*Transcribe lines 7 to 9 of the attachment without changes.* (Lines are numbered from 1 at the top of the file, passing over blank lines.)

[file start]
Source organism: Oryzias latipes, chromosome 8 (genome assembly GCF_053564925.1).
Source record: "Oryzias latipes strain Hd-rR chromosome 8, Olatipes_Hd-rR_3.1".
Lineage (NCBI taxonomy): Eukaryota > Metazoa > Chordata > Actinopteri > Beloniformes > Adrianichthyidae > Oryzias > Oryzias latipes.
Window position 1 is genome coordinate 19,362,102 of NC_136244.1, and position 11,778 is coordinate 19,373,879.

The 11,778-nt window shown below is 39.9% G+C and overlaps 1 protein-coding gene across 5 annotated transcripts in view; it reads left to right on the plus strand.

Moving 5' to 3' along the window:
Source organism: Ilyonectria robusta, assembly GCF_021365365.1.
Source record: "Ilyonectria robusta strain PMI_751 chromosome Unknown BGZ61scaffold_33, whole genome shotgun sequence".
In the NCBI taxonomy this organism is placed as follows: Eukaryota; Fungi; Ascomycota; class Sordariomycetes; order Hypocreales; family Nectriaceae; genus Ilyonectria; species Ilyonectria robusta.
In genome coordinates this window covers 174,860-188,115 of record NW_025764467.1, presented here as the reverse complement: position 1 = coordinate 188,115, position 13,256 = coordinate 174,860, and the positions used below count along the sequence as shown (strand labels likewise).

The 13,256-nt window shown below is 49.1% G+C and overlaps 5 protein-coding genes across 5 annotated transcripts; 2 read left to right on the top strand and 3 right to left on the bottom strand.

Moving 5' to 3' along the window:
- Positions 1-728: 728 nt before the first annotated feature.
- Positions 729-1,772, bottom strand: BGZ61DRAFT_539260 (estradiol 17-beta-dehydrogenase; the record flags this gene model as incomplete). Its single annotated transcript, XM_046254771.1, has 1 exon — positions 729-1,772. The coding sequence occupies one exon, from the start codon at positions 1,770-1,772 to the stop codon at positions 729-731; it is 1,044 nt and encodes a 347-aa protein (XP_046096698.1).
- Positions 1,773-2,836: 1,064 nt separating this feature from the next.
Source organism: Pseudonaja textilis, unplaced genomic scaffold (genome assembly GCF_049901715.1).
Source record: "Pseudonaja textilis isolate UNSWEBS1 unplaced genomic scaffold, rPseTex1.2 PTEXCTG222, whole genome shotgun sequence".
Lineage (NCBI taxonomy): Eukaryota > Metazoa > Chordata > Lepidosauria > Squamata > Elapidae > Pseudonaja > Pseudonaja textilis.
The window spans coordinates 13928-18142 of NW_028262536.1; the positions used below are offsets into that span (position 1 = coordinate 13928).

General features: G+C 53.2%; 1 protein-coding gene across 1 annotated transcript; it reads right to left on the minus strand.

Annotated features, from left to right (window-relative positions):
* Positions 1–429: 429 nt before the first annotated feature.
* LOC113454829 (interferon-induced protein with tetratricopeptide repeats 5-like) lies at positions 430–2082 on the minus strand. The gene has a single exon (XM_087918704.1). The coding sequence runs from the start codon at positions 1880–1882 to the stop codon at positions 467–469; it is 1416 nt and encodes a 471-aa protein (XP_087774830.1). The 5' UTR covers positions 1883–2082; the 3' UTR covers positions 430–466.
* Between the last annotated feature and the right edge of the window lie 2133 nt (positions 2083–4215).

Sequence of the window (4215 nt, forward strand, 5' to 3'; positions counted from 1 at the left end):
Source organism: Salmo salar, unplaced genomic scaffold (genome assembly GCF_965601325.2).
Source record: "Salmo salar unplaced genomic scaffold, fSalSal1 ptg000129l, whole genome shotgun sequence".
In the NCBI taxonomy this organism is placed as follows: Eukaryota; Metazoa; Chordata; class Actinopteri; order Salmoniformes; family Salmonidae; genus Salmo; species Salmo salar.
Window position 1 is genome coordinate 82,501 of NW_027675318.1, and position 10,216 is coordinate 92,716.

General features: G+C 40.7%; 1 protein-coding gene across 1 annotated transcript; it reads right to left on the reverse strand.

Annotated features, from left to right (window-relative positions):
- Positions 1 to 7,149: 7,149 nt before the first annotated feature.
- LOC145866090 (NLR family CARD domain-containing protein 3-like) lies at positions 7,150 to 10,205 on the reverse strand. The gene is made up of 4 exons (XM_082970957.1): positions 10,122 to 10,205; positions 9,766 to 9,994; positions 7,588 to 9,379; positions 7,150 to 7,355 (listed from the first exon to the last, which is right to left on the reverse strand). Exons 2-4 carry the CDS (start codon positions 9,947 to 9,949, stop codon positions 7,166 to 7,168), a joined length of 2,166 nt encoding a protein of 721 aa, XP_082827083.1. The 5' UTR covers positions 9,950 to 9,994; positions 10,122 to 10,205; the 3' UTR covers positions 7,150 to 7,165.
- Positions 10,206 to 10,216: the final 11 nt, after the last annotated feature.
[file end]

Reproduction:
Source organism: Ilyonectria robusta, assembly GCF_021365365.1.
Source record: "Ilyonectria robusta strain PMI_751 chromosome Unknown BGZ61scaffold_33, whole genome shotgun sequence".
In the NCBI taxonomy this organism is placed as follows: Eukaryota; Fungi; Ascomycota; class Sordariomycetes; order Hypocreales; family Nectriaceae; genus Ilyonectria; species Ilyonectria robusta.